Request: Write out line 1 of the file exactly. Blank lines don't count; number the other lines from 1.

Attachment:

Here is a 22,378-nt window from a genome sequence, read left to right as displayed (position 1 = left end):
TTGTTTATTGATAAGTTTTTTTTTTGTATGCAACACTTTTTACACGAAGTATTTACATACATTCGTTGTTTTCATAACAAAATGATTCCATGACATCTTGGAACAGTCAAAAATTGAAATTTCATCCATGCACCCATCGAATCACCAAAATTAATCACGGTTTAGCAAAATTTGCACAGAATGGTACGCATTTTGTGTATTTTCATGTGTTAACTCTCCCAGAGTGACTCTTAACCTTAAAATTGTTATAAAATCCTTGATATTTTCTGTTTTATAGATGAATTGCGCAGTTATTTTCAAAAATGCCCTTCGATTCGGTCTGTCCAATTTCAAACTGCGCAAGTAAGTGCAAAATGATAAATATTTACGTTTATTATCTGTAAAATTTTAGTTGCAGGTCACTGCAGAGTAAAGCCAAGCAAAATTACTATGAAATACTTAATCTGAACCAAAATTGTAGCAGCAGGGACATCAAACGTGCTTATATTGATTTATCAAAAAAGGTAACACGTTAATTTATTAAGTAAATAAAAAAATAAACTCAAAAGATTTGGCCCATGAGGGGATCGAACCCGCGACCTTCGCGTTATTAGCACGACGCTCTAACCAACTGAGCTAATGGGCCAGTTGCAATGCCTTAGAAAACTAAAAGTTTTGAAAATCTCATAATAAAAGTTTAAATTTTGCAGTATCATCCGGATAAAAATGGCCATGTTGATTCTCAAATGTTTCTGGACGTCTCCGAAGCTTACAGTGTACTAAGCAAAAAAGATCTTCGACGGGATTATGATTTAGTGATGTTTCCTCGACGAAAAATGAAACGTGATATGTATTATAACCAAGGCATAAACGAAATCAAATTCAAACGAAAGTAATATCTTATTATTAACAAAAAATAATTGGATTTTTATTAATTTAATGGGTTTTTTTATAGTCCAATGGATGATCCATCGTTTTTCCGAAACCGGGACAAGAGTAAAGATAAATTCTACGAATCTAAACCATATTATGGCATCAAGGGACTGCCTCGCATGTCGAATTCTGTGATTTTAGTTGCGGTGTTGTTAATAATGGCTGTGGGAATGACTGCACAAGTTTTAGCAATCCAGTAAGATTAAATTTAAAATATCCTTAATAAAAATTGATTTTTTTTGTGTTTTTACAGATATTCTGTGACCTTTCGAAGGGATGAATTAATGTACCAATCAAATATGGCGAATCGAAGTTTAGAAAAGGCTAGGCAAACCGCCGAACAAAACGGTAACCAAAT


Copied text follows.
Here is a 22,378-nt window from a genome sequence, read left to right as displayed (position 1 = left end):